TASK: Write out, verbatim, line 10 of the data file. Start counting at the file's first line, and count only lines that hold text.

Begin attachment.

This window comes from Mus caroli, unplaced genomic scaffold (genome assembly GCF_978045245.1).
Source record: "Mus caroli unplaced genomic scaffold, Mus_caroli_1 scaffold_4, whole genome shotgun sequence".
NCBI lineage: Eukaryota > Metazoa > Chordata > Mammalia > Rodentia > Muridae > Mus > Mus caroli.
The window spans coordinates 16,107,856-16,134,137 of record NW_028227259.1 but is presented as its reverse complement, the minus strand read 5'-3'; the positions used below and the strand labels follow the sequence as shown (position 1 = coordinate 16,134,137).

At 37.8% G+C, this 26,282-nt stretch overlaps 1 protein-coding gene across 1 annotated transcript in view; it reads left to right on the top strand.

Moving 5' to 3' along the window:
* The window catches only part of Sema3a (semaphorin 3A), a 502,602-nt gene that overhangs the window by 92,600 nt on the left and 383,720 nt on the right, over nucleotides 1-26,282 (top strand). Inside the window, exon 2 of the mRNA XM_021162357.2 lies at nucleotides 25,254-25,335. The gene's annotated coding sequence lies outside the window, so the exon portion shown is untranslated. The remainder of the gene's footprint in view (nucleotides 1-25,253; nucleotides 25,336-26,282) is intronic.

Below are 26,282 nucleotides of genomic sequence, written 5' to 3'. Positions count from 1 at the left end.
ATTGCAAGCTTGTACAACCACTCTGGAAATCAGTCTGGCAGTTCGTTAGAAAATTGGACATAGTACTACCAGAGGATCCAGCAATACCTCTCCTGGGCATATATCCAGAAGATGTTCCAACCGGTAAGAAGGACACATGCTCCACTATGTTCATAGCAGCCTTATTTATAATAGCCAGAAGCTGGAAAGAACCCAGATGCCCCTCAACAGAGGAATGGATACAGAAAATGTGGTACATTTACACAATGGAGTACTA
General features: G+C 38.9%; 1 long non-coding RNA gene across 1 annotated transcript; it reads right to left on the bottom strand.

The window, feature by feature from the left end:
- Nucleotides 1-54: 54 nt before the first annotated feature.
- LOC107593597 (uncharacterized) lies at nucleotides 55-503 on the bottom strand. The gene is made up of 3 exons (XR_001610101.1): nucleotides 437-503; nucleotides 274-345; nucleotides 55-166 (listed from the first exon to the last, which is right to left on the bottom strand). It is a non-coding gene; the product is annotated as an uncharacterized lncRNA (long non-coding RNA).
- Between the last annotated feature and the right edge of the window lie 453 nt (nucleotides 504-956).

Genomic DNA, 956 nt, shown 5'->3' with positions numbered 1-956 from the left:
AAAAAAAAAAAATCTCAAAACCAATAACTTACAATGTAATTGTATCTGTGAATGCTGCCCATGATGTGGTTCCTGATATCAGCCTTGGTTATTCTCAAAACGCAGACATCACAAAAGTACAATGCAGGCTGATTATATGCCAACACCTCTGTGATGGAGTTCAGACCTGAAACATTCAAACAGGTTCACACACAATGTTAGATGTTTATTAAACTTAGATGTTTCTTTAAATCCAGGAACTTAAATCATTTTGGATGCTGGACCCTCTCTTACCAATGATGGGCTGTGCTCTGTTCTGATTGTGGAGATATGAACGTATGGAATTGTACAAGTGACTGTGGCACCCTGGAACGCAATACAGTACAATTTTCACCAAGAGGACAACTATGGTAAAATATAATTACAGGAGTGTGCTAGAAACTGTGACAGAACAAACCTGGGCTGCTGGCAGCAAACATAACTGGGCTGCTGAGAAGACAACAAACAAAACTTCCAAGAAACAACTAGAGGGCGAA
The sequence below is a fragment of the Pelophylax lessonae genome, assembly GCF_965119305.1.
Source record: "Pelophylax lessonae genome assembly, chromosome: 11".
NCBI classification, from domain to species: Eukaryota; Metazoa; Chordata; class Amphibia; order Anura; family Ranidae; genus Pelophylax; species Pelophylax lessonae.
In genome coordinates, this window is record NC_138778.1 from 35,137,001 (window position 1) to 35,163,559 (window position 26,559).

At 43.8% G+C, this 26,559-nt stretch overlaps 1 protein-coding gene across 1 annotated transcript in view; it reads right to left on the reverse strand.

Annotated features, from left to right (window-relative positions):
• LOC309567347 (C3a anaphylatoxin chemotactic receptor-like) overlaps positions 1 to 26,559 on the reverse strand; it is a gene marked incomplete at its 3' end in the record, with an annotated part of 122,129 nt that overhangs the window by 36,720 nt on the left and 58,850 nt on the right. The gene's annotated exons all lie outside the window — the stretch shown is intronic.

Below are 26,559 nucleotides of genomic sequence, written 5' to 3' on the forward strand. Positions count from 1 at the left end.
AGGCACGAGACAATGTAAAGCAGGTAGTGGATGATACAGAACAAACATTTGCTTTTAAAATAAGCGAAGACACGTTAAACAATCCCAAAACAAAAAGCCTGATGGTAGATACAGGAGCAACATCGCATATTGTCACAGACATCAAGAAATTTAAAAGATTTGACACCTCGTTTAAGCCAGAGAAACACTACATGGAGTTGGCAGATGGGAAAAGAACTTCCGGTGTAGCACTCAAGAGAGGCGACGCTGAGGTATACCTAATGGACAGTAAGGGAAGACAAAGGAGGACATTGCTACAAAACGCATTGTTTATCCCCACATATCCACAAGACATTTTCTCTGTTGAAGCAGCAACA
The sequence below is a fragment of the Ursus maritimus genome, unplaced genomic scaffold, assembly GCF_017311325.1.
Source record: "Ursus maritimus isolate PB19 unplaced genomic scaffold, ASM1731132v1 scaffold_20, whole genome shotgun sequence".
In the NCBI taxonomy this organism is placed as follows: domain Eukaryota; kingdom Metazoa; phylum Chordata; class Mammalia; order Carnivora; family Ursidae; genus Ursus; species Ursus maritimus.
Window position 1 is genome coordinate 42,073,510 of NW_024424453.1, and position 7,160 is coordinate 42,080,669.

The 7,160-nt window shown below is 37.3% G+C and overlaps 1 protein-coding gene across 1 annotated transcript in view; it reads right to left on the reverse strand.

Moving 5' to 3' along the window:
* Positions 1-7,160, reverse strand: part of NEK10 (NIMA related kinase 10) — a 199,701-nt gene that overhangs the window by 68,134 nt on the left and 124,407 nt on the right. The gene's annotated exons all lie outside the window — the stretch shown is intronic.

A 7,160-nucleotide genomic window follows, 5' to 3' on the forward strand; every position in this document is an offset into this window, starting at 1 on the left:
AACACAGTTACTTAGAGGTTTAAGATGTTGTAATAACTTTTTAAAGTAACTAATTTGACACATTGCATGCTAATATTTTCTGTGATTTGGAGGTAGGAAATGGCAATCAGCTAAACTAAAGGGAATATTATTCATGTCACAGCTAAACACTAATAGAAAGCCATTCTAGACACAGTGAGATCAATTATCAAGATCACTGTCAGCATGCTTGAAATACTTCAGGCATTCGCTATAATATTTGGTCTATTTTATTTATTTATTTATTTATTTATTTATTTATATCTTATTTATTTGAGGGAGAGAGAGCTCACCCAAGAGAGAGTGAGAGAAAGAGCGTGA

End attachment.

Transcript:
General features: G+C 38.9%; 1 long non-coding RNA gene across 1 annotated transcript; it reads right to left on the bottom strand.